Calista Lyon is an Australian artist and educator based in Columbus, Ohio. In response to ecological collapse, she uses an interdisciplinary, research-based practice to share ideas of intimacy, community, and interdependence. Using the image as a material anchor for memory, she investigates representations of presence and absence through the interconnections of power, history, and knowledge. Drawing from diverse epistemologies her research is influenced by vernacular forms of knowing via farmers, amateur botanists, and conservationists and by scientific thinking, including, theorists, historians, and ethnographers of science.
In previous works, Lyon has invited a farming community to join together in the act of walking to build a social fabric. She has amplified the voices of Ohio’s threatened species, sharing the sound portrait of the Silver-Haired Bat and the Massasauga Rattlesnake. Through site-specific projections, she shared the individual wave of the people of Green River, Utah. Using the portrait as an invitation, she prompted her rural farming community to share a conversation. Most recently, she has been sharing a story about the historical and contemporary structures of settler power affecting a local endangered orchid, the Crimson Spider Orchid (Caladenia concolor) in Australia.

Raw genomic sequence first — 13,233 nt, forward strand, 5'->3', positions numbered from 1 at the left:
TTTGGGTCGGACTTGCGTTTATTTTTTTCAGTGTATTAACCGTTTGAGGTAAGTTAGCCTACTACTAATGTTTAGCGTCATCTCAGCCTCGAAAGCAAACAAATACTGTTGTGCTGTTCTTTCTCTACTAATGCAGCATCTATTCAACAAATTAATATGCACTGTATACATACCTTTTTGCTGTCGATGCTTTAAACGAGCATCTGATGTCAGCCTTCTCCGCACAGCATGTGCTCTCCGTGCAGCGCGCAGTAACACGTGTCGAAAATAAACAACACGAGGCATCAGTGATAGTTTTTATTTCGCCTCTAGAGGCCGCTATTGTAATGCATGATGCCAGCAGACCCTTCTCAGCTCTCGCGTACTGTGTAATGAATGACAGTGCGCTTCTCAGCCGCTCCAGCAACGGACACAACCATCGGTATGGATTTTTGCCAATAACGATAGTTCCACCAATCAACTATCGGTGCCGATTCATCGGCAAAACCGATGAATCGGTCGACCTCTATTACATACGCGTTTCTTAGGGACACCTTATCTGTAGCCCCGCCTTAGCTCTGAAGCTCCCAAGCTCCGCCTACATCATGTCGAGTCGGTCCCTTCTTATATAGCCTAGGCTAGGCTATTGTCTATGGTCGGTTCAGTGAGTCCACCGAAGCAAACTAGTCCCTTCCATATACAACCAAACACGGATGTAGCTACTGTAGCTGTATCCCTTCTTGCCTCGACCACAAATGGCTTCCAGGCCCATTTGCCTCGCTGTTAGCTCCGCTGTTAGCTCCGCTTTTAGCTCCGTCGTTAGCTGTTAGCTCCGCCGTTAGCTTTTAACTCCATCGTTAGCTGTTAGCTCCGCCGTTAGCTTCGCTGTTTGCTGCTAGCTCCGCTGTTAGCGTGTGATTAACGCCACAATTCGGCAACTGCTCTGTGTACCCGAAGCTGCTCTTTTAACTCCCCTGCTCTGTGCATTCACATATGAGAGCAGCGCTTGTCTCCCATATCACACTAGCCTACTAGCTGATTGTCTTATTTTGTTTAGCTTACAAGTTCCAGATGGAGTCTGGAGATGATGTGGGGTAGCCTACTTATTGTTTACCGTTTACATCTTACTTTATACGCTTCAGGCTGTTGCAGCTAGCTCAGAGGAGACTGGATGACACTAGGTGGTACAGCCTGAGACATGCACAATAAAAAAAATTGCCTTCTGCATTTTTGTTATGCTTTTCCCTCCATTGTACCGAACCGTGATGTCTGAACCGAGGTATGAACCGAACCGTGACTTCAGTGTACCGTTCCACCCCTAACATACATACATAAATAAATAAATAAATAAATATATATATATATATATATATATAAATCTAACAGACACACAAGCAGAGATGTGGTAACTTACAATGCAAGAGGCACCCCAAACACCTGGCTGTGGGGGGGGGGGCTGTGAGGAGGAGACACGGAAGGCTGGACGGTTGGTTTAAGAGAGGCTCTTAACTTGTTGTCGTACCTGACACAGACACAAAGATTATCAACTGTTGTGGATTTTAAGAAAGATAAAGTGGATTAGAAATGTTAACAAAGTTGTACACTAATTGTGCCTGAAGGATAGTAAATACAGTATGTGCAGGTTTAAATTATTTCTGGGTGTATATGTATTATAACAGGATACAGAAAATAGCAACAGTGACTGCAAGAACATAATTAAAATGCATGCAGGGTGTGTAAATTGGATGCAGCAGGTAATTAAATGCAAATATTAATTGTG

Lyon’s work has been exhibited at the Centre for Contemporary Photography, Luckman Gallery, Sydney Museum, Murray State University, and Murray Art Museum Albury, among others. Her performances have been presented at Oak Spring Garden Foundation, No Place Gallery, Epicenter, Automat, and DAAP Galleries. She has been the recipient of fellowships and residencies at Oak Spring Garden Foundation, The Ohio State University, Epicenter, and the Center for the Art of Performance at UCLA.
Born in Nagambie, Australia, Calista Lyon received a Diploma of Art in Applied Photography from Melbourne Polytechnic. Relocating to the United States, she received a BFA in Studio Art from California State University, Los Angeles and an MFA in Photography from The Ohio State University.
Artist StatementFrom a recognition of the interconnections that shape all lives, how do we come to live by that which is invisible and unknowable to us? How might we attempt to understand the ways dominant narratives have shaped our lives and made illegible, erased, and disconnected the human from our ecological communities? This work draws from the work of conservationists and amateur botanists, specifically the work of Peter Branwhite, to look to the lives of others in an attempt to learn these histories and relearn our ecological relationships.